A businessman, an environmentalist and an oncologist walked into a citizens’ jury…
Passionate advocates and fierce opponents of a state-based high-level nuclear waste dump will confront the first Citizens’ Jury debating the issue over the weekend.
Committee for Adelaide's Matt Clemow and Business SA's Nigel McBride at a nuclear repository in Finland during their recent European delegation.
Business SA chief Nigel McBride, who last week confirmed his organisation was now “advocating actively and positively for a high-level waste repository” will join a panel of prominent figures to debate the issues and field questions from the 50 jurors on Sunday.
McBride will butt heads with the likes of Conservation Council SA chief Craig Wilkins, who has strongly argued against increasing SA’s involvement in the nuclear fuel cycle.
They will join SA’s chief scientist Dr Leanna Read, SA Native Title Services CEO Keith Thomas and ethicist Simon Longstaff on the panel, along with mining lobbyist Jason Kuchel, Kelly-Anne Saffin from the Northern and Yorke Regional Development Australia and Michael Penniment, Director of Radiation Oncology at the Royal Adelaide Hospital.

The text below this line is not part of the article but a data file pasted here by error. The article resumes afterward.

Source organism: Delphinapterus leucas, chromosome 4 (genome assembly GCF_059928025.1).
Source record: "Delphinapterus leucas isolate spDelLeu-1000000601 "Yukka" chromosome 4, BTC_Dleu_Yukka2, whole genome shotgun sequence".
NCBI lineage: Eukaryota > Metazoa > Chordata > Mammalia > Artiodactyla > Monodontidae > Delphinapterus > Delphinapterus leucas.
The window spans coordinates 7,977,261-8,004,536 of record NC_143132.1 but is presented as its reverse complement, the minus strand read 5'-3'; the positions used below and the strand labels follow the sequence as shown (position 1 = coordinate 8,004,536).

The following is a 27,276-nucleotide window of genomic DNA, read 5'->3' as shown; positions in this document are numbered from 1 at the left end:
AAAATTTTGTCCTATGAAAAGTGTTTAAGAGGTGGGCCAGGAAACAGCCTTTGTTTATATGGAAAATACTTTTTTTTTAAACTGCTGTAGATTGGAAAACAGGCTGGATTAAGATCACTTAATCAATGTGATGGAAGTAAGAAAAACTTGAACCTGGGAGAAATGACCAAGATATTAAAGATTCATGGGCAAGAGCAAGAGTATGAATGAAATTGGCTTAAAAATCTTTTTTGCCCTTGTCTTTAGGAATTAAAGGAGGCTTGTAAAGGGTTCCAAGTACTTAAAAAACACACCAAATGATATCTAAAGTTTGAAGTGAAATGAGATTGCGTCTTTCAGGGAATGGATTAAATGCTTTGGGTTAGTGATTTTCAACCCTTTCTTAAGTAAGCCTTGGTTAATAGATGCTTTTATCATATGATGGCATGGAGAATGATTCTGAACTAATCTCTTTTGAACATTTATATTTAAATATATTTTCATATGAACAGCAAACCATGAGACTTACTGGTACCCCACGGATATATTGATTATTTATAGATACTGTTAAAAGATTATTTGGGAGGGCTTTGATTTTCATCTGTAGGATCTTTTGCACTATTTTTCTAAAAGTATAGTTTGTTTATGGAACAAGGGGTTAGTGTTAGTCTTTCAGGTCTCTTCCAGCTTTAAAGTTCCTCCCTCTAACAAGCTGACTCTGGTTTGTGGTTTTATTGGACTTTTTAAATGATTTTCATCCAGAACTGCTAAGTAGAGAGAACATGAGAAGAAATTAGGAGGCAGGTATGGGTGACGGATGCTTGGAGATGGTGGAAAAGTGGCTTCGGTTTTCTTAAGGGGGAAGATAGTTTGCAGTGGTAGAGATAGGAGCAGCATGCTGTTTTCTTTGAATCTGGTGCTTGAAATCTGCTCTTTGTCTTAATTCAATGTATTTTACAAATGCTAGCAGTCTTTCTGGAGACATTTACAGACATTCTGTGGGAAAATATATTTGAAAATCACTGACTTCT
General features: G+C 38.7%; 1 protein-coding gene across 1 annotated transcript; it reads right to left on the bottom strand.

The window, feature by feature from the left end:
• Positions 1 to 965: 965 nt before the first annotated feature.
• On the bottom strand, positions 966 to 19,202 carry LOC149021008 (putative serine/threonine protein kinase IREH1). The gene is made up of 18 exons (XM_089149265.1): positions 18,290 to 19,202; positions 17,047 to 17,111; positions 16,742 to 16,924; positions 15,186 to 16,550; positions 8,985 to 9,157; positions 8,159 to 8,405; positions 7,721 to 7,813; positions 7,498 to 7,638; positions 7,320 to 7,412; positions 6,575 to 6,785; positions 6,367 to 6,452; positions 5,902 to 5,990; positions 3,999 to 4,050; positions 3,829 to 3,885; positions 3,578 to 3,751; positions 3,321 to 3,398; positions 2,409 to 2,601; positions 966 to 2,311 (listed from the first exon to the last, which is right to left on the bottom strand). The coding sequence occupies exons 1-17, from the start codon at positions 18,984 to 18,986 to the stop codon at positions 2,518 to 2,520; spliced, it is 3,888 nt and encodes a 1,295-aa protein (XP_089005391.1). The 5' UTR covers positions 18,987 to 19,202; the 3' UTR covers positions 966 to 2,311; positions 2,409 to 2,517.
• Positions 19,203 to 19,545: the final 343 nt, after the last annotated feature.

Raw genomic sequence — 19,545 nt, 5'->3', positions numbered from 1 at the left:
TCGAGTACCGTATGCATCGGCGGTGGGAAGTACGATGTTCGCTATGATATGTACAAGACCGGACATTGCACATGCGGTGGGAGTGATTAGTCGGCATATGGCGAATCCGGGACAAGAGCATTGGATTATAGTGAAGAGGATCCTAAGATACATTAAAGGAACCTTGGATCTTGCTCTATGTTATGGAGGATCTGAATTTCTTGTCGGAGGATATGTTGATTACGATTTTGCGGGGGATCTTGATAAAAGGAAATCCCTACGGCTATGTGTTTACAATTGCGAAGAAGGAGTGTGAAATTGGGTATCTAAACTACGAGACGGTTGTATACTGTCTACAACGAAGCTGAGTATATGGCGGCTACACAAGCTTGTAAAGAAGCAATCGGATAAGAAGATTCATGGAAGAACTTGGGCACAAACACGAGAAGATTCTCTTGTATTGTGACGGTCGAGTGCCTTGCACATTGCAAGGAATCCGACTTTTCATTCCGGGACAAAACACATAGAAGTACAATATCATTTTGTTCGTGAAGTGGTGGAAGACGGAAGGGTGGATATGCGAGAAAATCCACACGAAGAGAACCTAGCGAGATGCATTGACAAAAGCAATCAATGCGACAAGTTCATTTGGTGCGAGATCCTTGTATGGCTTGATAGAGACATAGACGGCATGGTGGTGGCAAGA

Nuclear Fuel Cycle Royal Commission Consultation and Response Agency chief executive Madeline Richardson said in a statement the panel was “a dynamic way of exploring some of the big issues in an open and informative way”, with the discussion to be livestreamed to the public.
“It is about letting everyday South Australians frame what the community should focus on, rather than the Government, politicians or lobby groups setting the agenda,” she said.
The jury will meet for four days across two weekends to identify key issues that require further debate.
Jury convenor Emily Jenke, from DemocracyCo, said the panel discussion was “designed to stretch the jurors’ thinking, spark ideas and explore issues through presentations by speakers who can elevate the conversation”.
“We know jurors want to hear from people who have strong opinions, and also people who have specific expertise,” she said.
“The group is made up of a range of people – leaders, experts and people with a specific interest – and that’s the balance we are looking for.”
Topics such as health, Aboriginal heritage, environment, industry, ethics, community, business and potential reputational damage will be canvassed.